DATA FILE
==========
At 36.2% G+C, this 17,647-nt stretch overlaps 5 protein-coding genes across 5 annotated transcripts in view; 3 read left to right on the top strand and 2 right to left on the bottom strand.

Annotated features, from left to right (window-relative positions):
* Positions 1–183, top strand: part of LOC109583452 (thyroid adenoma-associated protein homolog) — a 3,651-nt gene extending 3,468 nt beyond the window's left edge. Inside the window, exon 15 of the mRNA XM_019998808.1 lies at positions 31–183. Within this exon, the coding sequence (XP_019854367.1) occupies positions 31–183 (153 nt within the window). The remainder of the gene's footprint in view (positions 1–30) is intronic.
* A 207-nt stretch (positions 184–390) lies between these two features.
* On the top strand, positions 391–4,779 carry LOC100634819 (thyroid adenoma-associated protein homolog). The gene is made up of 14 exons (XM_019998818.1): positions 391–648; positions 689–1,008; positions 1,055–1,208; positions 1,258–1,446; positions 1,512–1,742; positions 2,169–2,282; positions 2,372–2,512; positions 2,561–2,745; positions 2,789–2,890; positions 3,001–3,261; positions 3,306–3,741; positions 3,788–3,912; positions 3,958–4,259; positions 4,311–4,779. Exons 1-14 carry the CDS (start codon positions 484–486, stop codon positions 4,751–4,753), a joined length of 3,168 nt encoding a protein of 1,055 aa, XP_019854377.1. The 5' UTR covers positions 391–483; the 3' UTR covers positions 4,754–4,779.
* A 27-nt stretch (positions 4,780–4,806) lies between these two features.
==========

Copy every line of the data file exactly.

At 36.2% G+C, this 17,647-nt stretch overlaps 5 protein-coding genes across 5 annotated transcripts in view; 3 read left to right on the top strand and 2 right to left on the bottom strand.

Annotated features, from left to right (window-relative positions):
* Positions 1–183, top strand: part of LOC109583452 (thyroid adenoma-associated protein homolog) — a 3,651-nt gene extending 3,468 nt beyond the window's left edge. Inside the window, exon 15 of the mRNA XM_019998808.1 lies at positions 31–183. Within this exon, the coding sequence (XP_019854367.1) occupies positions 31–183 (153 nt within the window). The remainder of the gene's footprint in view (positions 1–30) is intronic.
* A 207-nt stretch (positions 184–390) lies between these two features.
* On the top strand, positions 391–4,779 carry LOC100634819 (thyroid adenoma-associated protein homolog). The gene is made up of 14 exons (XM_019998818.1): positions 391–648; positions 689–1,008; positions 1,055–1,208; positions 1,258–1,446; positions 1,512–1,742; positions 2,169–2,282; positions 2,372–2,512; positions 2,561–2,745; positions 2,789–2,890; positions 3,001–3,261; positions 3,306–3,741; positions 3,788–3,912; positions 3,958–4,259; positions 4,311–4,779. Exons 1-14 carry the CDS (start codon positions 484–486, stop codon positions 4,751–4,753), a joined length of 3,168 nt encoding a protein of 1,055 aa, XP_019854377.1. The 5' UTR covers positions 391–483; the 3' UTR covers positions 4,754–4,779.
* A 27-nt stretch (positions 4,780–4,806) lies between these two features.